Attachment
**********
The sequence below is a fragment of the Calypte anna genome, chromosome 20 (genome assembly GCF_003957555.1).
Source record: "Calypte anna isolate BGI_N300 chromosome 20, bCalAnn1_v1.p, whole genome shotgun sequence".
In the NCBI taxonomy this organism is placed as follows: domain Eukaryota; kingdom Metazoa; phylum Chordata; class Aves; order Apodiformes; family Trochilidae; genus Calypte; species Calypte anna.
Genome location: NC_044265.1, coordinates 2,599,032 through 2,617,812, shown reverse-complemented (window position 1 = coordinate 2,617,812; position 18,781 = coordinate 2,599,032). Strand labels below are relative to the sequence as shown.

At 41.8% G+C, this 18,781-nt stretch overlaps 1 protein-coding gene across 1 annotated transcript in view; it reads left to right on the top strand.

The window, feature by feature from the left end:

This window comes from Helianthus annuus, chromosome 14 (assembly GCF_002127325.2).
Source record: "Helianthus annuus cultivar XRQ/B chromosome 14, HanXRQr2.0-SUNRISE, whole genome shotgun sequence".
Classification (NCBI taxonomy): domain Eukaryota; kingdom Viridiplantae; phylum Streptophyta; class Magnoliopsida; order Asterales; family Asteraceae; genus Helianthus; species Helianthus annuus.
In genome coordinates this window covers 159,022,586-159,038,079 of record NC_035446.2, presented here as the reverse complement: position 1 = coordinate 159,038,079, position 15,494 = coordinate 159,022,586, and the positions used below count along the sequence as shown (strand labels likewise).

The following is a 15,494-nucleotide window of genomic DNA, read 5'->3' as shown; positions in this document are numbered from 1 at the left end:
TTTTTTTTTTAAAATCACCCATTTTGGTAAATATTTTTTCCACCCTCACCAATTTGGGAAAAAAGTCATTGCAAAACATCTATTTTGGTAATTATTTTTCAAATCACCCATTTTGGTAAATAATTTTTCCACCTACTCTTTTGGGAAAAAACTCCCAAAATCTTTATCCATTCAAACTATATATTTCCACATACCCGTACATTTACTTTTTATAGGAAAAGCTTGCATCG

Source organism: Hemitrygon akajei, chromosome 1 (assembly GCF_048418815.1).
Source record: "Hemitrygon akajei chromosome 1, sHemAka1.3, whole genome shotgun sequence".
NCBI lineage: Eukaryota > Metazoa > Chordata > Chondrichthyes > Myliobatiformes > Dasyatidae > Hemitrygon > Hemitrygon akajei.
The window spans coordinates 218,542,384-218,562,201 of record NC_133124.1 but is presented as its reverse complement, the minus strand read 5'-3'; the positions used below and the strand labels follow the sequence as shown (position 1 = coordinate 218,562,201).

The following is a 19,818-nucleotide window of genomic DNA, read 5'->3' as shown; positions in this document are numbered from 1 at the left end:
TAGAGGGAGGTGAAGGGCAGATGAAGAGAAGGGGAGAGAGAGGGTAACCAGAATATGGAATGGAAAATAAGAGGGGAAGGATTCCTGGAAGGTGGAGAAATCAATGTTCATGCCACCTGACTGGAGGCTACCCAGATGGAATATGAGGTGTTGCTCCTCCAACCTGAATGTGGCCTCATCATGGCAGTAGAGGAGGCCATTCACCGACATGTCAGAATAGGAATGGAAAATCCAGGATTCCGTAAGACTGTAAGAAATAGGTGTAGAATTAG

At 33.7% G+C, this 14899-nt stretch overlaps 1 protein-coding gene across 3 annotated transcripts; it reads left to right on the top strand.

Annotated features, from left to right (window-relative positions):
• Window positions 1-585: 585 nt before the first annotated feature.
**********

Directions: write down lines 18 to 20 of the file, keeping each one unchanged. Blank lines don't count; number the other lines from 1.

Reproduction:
TAGAGGGAGGTGAAGGGCAGATGAAGAGAAGGGGAGAGAGAGGGTAACCAGAATATGGAATGGAAAATAAGAGGGGAAGGATTCCTGGAAGGTGGAGAAATCAATGTTCATGCCACCTGACTGGAGGCTACCCAGATGGAATATGAGGTGTTGCTCCTCCAACCTGAATGTGGCCTCATCATGGCAGTAGAGGAGGCCATTCACCGACATGTCAGAATAGGAATGGAAAATCCAGGATTCCGTAAGACTGTAAGAAATAGGTGTAGAATTAG

At 33.7% G+C, this 14899-nt stretch overlaps 1 protein-coding gene across 3 annotated transcripts; it reads left to right on the top strand.

Annotated features, from left to right (window-relative positions):